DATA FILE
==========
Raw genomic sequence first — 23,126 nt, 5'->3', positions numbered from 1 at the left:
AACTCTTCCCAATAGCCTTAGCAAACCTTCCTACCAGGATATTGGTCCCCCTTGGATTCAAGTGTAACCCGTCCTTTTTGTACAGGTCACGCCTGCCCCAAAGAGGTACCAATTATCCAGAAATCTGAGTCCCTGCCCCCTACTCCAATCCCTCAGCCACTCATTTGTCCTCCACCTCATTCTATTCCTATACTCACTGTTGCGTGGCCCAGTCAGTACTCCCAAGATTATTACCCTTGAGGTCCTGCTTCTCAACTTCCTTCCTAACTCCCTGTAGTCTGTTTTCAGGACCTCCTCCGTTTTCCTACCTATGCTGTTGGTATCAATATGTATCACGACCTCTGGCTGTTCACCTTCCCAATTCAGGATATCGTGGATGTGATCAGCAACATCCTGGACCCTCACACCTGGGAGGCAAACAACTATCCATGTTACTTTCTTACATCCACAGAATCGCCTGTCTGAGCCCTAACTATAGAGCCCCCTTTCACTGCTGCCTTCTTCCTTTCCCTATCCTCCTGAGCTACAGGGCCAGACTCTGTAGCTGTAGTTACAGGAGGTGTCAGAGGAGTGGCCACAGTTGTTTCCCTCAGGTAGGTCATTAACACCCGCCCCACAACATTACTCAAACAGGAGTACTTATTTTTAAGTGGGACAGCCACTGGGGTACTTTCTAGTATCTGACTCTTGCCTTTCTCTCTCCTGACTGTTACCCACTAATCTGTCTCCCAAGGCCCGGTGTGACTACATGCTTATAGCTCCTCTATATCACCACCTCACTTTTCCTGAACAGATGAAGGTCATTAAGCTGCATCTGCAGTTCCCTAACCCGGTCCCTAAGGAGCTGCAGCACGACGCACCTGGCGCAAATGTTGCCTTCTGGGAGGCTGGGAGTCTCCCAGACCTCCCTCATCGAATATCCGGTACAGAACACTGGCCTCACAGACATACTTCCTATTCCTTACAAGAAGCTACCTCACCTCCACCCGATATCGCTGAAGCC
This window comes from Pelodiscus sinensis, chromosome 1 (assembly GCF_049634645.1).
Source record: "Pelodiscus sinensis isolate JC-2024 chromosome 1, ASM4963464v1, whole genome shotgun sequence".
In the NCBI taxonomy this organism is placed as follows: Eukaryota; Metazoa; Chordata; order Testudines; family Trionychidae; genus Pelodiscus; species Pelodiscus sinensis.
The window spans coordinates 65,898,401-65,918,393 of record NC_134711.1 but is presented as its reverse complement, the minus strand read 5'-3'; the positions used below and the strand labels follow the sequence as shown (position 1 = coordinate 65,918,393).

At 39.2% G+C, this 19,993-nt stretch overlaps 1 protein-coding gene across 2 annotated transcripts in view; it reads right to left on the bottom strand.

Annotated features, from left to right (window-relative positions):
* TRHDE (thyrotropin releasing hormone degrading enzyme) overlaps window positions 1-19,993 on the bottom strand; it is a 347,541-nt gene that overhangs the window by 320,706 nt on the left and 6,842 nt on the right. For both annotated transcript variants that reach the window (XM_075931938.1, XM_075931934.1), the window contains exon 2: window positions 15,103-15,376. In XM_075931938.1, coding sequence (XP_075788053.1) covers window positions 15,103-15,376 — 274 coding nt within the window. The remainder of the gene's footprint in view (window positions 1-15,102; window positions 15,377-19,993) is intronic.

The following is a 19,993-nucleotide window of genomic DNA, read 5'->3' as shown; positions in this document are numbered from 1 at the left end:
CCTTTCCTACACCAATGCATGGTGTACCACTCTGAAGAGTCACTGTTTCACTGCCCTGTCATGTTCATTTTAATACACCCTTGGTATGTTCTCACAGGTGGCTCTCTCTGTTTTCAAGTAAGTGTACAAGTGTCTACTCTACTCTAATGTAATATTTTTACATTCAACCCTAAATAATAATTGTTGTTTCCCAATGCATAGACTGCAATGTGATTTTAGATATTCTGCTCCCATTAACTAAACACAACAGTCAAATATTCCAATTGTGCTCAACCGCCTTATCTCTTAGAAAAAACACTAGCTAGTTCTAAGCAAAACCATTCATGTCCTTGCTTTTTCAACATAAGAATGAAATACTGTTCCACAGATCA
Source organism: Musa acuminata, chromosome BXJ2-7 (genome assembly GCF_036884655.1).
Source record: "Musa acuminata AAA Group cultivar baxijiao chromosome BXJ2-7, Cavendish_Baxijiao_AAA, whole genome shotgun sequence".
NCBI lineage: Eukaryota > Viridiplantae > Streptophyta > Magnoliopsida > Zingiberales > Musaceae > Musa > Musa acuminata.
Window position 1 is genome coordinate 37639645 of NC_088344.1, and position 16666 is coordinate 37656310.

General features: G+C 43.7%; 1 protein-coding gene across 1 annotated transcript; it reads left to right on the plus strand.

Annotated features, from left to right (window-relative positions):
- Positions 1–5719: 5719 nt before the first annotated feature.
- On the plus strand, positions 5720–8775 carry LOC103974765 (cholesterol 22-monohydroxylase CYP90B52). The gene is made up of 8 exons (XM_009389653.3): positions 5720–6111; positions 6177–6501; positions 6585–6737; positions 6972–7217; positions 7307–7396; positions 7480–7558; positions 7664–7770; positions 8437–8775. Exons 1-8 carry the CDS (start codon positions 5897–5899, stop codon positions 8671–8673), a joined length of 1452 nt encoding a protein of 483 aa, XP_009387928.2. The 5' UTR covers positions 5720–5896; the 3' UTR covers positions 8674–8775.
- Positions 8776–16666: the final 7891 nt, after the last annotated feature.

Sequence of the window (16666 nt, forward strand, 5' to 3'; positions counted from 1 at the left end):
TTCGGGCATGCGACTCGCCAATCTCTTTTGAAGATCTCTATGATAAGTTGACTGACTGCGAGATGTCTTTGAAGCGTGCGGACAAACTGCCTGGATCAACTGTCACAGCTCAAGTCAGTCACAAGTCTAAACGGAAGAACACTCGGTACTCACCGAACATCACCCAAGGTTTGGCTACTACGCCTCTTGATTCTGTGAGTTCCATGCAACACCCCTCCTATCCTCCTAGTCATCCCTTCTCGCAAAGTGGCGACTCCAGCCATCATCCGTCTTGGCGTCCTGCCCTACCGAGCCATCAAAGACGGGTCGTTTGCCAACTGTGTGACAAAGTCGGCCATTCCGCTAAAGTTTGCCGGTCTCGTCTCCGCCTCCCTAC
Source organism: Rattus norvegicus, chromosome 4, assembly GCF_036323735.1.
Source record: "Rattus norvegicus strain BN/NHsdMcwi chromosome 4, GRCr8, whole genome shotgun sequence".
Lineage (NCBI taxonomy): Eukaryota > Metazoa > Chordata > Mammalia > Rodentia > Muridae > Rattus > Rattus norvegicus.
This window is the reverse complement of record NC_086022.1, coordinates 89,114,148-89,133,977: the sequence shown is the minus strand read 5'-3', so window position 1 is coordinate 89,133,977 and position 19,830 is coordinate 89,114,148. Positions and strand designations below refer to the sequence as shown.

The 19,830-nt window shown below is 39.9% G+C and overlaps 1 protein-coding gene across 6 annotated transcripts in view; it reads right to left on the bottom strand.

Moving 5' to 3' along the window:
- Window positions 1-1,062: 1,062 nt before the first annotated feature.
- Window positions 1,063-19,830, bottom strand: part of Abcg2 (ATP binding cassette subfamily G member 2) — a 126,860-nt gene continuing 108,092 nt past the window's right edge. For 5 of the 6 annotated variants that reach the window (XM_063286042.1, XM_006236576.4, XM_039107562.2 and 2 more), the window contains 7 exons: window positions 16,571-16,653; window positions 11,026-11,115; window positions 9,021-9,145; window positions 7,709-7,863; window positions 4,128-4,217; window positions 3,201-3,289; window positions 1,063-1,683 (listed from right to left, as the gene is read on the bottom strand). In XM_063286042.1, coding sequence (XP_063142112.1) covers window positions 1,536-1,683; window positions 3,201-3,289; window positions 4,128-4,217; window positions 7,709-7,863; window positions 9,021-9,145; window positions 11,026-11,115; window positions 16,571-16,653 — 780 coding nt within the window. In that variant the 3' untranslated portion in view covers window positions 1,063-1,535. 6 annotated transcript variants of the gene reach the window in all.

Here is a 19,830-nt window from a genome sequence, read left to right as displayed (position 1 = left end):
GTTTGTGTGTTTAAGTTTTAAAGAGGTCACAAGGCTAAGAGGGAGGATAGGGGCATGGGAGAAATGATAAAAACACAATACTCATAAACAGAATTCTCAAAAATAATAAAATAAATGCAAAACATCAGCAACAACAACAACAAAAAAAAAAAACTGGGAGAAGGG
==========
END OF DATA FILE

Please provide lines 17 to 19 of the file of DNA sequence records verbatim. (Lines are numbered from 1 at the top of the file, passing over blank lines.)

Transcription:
Annotated features, from left to right (window-relative positions):
- Positions 1–5719: 5719 nt before the first annotated feature.
- On the plus strand, positions 5720–8775 carry LOC103974765 (cholesterol 22-monohydroxylase CYP90B52). The gene is made up of 8 exons (XM_009389653.3): positions 5720–6111; positions 6177–6501; positions 6585–6737; positions 6972–7217; positions 7307–7396; positions 7480–7558; positions 7664–7770; positions 8437–8775. Exons 1-8 carry the CDS (start codon positions 5897–5899, stop codon positions 8671–8673), a joined length of 1452 nt encoding a protein of 483 aa, XP_009387928.2. The 5' UTR covers positions 5720–5896; the 3' UTR covers positions 8674–8775.